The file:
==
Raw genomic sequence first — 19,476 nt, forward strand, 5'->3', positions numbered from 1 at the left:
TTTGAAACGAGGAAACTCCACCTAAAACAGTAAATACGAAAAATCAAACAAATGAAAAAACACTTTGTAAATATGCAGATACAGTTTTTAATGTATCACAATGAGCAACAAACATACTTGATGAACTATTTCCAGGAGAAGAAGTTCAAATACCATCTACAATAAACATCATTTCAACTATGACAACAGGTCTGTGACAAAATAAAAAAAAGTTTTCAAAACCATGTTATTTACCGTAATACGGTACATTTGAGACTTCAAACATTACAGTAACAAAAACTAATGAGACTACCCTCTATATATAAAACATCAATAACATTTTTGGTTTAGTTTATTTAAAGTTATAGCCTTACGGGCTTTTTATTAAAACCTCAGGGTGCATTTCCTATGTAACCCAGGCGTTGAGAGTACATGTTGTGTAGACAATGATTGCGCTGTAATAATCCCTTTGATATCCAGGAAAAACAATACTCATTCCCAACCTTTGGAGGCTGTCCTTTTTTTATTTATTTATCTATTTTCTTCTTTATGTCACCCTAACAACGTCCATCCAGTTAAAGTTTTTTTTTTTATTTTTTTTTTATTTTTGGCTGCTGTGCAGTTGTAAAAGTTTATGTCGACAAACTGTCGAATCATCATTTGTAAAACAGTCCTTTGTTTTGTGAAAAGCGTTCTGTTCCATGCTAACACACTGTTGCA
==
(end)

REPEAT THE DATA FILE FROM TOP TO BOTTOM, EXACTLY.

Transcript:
Raw genomic sequence first — 19,476 nt, forward strand, 5'->3', positions numbered from 1 at the left:
TTTGAAACGAGGAAACTCCACCTAAAACAGTAAATACGAAAAATCAAACAAATGAAAAAACACTTTGTAAATATGCAGATACAGTTTTTAATGTATCACAATGAGCAACAAACATACTTGATGAACTATTTCCAGGAGAAGAAGTTCAAATACCATCTACAATAAACATCATTTCAACTATGACAACAGGTCTGTGACAAAATAAAAAAAAGTTTTCAAAACCATGTTATTTACCGTAATACGGTACATTTGAGACTTCAAACATTACAGTAACAAAAACTAATGAGACTACCCTCTATATATAAAACATCAATAACATTTTTGGTTTAGTTTATTTAAAGTTATAGCCTTACGGGCTTTTTATTAAAACCTCAGGGTGCATTTCCTATGTAACCCAGGCGTTGAGAGTACATGTTGTGTAGACAATGATTGCGCTGTAATAATCCCTTTGATATCCAGGAAAAACAATACTCATTCCCAACCTTTGGAGGCTGTCCTTTTTTTATTTATTTATCTATTTTCTTCTTTATGTCACCCTAACAACGTCCATCCAGTTAAAGTTTTTTTTTTTATTTTTTTTTTATTTTTGGCTGCTGTGCAGTTGTAAAAGTTTATGTCGACAAACTGTCGAATCATCATTTGTAAAACAGTCCTTTGTTTTGTGAAAAGCGTTCTGTTCCATGCTAACACACTGTTGCA